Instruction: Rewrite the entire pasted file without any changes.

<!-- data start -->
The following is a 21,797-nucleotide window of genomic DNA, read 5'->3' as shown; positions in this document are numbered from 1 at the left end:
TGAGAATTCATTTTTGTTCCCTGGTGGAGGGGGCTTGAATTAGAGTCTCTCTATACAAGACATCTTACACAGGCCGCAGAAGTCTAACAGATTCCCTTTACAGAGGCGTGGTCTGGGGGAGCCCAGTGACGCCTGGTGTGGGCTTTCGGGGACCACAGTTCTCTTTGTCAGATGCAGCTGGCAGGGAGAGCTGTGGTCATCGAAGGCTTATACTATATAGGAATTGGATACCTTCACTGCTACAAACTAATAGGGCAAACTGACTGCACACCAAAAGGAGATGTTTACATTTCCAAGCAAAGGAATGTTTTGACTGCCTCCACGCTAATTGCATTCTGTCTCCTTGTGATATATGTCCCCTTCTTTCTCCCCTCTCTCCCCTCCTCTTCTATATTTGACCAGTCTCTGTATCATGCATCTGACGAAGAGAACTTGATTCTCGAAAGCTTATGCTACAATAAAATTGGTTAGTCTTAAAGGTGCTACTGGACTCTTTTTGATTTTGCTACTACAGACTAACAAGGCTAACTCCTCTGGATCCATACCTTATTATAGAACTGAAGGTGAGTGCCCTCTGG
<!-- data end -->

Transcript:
The following is a 21,797-nucleotide window of genomic DNA, read 5'->3' as shown; positions in this document are numbered from 1 at the left end:
TGAGAATTCATTTTTGTTCCCTGGTGGAGGGGGCTTGAATTAGAGTCTCTCTATACAAGACATCTTACACAGGCCGCAGAAGTCTAACAGATTCCCTTTACAGAGGCGTGGTCTGGGGGAGCCCAGTGACGCCTGGTGTGGGCTTTCGGGGACCACAGTTCTCTTTGTCAGATGCAGCTGGCAGGGAGAGCTGTGGTCATCGAAGGCTTATACTATATAGGAATTGGATACCTTCACTGCTACAAACTAATAGGGCAAACTGACTGCACACCAAAAGGAGATGTTTACATTTCCAAGCAAAGGAATGTTTTGACTGCCTCCACGCTAATTGCATTCTGTCTCCTTGTGATATATGTCCCCTTCTTTCTCCCCTCTCTCCCCTCCTCTTCTATATTTGACCAGTCTCTGTATCATGCATCTGACGAAGAGAACTTGATTCTCGAAAGCTTATGCTACAATAAAATTGGTTAGTCTTAAAGGTGCTACTGGACTCTTTTTGATTTTGCTACTACAGACTAACAAGGCTAACTCCTCTGGATCCATACCTTATTATAGAACTGAAGGTGAGTGCCCTCTGG